Taxanes have been established in the treatment of metastatic breast cancer, and two presentations at the 20th Annual San Antonio Breast Cancer Symposium provide additional data to more clearly delineate the indications and potential use of these agents.
Dr. John Crown (see page 2) reported the results of the TAX-303 trial comparing docetaxel(Drug information on docetaxel) (Taxotere) at 100 mg/m2 with doxorubicin(Drug information on doxorubicin) at 75 mg/m2. The overall response rate for docetaxel was 48%, versus 33% for doxorubicin in 300 randomized patients, demonstrating a statistically significant higher response rate. Responses appeared to be more rapid for the docetaxel-treated patients. There was no difference in time to progression.
The docetaxel response rate was similar to that reported in previous phase II studies: the doxorubicin rate was similar to that in other randomized trials.
Most patients had previous alkylator therapy, but no patients had prior taxane or anthracycline treatment, and half the patients were chemotherapy-resistant. The toxicity profile was more favorable for docetaxel versus doxorubicin.
Another exciting study was presented by Dr. Hans-Joachim Luck (see page 3) evaluating the role of weekly paclitaxel(Drug information on paclitaxel) (Taxol) in heavily pretreated metastatic breast cancer patients. He reported that 15 of 41 patients had a partial response; 30% of the patients had received prior taxane-based therapy and 10 had received both an anthracycline and a taxane. Not only did he find a significant response rate, but this regimen was well tolerated without severe neutropenia.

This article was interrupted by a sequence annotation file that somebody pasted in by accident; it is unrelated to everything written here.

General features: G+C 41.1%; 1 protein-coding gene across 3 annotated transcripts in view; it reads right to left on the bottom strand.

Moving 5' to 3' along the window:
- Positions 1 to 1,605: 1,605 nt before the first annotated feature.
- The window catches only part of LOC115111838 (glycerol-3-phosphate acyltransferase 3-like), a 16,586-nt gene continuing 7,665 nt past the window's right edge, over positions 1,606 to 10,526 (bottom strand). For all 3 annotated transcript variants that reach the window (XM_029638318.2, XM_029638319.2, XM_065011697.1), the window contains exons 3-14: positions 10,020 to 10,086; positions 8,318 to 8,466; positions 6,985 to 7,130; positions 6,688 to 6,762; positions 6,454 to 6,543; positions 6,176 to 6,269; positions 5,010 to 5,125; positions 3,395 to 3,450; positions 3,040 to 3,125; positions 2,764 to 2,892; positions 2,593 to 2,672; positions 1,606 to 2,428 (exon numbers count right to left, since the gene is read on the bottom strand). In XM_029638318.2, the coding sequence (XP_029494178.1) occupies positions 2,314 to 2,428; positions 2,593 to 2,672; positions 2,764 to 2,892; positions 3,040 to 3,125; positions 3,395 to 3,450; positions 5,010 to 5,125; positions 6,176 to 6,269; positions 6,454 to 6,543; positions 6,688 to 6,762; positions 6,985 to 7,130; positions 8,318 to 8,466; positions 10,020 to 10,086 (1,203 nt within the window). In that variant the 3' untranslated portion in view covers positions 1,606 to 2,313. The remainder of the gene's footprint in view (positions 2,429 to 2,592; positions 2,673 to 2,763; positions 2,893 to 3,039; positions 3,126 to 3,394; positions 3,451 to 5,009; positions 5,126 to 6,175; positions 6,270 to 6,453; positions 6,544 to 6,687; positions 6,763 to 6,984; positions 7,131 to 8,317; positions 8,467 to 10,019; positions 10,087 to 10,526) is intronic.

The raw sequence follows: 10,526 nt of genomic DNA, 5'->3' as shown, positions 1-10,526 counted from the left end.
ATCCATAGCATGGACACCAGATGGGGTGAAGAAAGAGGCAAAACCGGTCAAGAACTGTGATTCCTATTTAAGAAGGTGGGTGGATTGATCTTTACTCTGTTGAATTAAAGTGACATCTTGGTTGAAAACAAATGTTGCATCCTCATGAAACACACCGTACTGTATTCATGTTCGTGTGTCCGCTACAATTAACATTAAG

Dr. Lucks findings confirm reports of high activity for weekly paclitaxel in heavily pretreated patients presented at ASCO 1997. These results likely reflect overall time of cellular exposure to a drug with schedule-dependent pharmacokinetics. This offers a tolerable, palliative approach to the management of heavily pretreated advanced breast cancer patients.
These reports of single-agent taxane use show that they are extremely active, and future clinical trials with these agents in combination therapy and in the adjuvant setting are currently ongoing.